Thousands flee wildfires in California
OROVILLE, California — Wildfires barreled across the baking landscape of the western United States and Canada, forcing thousands of residents to flee and destroying homes.
In California, two major wildfires have forced nearly 8,000 people out of their homes.
About 4,000 people evacuated and another 7,400 were told to prepare to leave their homes as fire swept through grassy foothills in the Sierra Nevada, about 100 kilometers north of Sacramento, the California Department of Forestry and Fire Protection said on Sunday.
The fire has burned nearly 11 sq km, injured four firefighters and destroyed at least 10 structures, but that number is expected to rise, fire spokeswoman Mary Ann Aldrich said.
The area burning was southeast of Oroville, where spillways in the nation’s tallest dam began crumbling from heavy rains this winter and led to temporary evacuation orders for 200,000 residents downstream.
“It leaves you feeling like you can’t catch a break,” said Sharon Reitan, who sought shelter at an evacuation center with her boyfriend Sunday night.
They were in Oroville on Friday when the fire broke out and roads to their hillside home were blocked. They later saw photographs of their home burned to the ground.
“The road that we live on was hit hard,” Reitan said. “We’re in shut down mode right now, it’s so devastating.”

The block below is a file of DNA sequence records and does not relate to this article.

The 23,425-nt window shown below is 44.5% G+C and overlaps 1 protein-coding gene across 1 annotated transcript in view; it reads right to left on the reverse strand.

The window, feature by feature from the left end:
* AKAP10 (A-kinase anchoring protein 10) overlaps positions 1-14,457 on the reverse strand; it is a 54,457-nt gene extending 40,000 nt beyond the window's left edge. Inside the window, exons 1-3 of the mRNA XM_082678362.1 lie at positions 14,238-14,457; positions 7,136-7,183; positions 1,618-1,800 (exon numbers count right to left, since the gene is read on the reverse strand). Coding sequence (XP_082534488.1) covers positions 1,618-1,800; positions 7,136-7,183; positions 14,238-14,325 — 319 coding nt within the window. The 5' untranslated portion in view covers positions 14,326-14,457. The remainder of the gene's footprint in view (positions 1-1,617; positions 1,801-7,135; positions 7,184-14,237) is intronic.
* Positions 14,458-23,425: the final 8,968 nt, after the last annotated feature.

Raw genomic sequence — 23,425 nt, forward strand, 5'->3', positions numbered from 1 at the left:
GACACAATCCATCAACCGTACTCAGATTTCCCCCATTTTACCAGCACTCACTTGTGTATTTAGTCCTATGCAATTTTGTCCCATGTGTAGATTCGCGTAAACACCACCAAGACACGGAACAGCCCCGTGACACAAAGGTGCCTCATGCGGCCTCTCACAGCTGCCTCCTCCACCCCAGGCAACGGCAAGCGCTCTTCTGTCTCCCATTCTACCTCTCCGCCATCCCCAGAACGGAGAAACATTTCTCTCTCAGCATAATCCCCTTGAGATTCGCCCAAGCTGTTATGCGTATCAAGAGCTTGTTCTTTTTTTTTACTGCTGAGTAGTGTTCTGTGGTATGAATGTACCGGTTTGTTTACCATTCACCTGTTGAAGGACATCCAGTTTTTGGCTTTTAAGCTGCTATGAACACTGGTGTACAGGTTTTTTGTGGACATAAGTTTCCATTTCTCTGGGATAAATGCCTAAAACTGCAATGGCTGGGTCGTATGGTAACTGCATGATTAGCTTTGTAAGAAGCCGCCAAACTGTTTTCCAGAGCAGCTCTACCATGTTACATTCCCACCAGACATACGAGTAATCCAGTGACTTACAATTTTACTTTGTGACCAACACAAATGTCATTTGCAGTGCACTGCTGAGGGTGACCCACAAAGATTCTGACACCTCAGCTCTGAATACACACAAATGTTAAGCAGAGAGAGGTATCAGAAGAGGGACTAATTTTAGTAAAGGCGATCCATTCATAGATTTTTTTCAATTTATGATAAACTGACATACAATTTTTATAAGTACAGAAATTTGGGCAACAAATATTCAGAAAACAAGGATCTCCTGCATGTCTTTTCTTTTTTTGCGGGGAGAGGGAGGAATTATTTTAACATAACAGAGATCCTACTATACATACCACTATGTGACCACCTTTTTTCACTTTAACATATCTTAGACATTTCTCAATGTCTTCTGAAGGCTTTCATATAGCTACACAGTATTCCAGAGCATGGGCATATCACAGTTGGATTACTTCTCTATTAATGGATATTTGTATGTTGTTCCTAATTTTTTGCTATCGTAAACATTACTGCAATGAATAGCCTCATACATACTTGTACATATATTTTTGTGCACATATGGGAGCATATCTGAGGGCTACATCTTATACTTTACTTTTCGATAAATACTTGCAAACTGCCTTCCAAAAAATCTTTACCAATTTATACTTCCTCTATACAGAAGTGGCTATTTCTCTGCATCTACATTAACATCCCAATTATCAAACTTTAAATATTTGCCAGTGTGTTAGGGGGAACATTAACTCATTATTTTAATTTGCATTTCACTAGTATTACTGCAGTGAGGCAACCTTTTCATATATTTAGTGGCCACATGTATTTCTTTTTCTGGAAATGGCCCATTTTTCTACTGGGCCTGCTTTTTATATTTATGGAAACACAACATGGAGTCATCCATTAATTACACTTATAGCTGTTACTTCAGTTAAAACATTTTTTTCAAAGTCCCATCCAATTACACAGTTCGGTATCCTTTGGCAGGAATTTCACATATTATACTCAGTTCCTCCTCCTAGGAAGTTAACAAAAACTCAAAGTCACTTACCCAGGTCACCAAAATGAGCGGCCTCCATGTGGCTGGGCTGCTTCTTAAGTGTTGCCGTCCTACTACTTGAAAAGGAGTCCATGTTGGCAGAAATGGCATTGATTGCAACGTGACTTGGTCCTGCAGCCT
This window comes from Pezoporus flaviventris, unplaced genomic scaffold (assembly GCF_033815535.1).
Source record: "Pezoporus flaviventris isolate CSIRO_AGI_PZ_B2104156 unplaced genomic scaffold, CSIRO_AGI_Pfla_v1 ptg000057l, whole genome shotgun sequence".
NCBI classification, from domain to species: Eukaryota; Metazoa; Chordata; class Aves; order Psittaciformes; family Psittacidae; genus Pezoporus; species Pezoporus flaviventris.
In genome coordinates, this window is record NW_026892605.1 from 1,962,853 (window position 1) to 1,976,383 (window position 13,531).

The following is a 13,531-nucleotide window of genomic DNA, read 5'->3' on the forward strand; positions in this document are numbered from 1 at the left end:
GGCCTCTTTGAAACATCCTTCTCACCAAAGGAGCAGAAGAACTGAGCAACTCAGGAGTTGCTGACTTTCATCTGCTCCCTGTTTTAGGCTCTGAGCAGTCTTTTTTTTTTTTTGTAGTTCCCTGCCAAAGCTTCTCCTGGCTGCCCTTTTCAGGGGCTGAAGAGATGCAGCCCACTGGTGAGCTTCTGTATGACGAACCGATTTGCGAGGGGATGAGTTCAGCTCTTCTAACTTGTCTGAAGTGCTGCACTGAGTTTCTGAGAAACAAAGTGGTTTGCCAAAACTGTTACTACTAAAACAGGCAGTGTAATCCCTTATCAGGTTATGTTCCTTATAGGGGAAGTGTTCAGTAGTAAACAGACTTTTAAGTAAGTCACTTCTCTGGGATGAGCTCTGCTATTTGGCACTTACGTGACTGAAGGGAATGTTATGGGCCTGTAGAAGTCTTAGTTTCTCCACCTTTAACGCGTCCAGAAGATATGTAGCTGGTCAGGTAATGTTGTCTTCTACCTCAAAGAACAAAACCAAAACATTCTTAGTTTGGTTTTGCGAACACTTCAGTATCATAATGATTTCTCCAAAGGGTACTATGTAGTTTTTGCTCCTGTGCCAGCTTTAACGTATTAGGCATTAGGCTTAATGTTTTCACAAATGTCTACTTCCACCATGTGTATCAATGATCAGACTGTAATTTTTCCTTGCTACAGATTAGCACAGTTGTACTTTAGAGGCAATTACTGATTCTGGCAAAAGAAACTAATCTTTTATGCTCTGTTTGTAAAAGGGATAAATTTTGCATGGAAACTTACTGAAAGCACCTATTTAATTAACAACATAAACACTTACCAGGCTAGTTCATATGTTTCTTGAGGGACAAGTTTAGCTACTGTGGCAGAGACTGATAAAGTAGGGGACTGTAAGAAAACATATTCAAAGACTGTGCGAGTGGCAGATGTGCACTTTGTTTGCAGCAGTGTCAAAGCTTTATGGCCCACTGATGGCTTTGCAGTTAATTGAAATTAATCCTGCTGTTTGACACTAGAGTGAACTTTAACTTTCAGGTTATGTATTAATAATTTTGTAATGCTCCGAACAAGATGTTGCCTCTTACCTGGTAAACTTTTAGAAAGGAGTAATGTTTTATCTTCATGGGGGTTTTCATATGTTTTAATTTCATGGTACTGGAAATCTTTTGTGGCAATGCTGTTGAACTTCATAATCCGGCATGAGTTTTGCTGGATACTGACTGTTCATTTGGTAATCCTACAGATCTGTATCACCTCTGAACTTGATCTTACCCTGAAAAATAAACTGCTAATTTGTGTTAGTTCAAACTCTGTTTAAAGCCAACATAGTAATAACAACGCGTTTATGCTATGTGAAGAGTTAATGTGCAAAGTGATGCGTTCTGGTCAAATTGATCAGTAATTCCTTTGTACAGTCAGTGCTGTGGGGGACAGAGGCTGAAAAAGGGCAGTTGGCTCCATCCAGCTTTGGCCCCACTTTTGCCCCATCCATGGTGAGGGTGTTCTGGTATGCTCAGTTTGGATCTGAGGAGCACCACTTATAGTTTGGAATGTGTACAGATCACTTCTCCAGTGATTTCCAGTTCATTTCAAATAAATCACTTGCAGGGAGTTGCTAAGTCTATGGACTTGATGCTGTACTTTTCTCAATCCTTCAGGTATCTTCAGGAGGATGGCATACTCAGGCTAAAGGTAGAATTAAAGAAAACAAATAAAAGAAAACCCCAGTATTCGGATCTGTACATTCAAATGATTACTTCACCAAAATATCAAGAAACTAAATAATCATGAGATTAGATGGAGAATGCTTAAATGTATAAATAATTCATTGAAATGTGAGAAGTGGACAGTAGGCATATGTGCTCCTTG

The fire was 20 percent contained. It was one of 14 wildfires across the states that about 5,000 firefighters battled on Sunday.
Amayah Madere told KCBSTV she was in the pool when a counselor told the children to get out and change in a hurry. She said they waited in a dining hall while firefighters fought the fire and the counselors sprayed down the area with water.
“I prayed that if I didn’t die I would go to church, and right when I prayed the firefighters came,” Madere said.
Meanwhile, as western Canada’s British Columbia battled 220 wildfires scattered across the province on Sunday, officials warned that they expect greater devasta- tion with forecasts of more hot, dry weather over the coming week.
“Looking at the medley of forecasts out there, it’s certainly not optimistic,” British Columbia’s chief fire spokesman Kevin Skrepnek said. “We are going to be at the mercy of the weather.”
Firefighters were contending with more than 200 wildfires burning in the province that had destroyed dozens of buildings, including several homes and two airport hangars. The three biggest fires had forced thousands of people to flee.
“We are just, in many ways, at the beginning of the worst part of the fire season and we watch the weather, we watch the wind, and we pray for rain,” outgoing Premier Christy Clark told reporters in Kamloops.
battled the wildfires in California on Sunday.
Motorists drive past flames from the “Wall Fire” along Forbestown Road in Oroville, California on Saturday. The first major wildfires after the end of California's five-year drought raged across the state.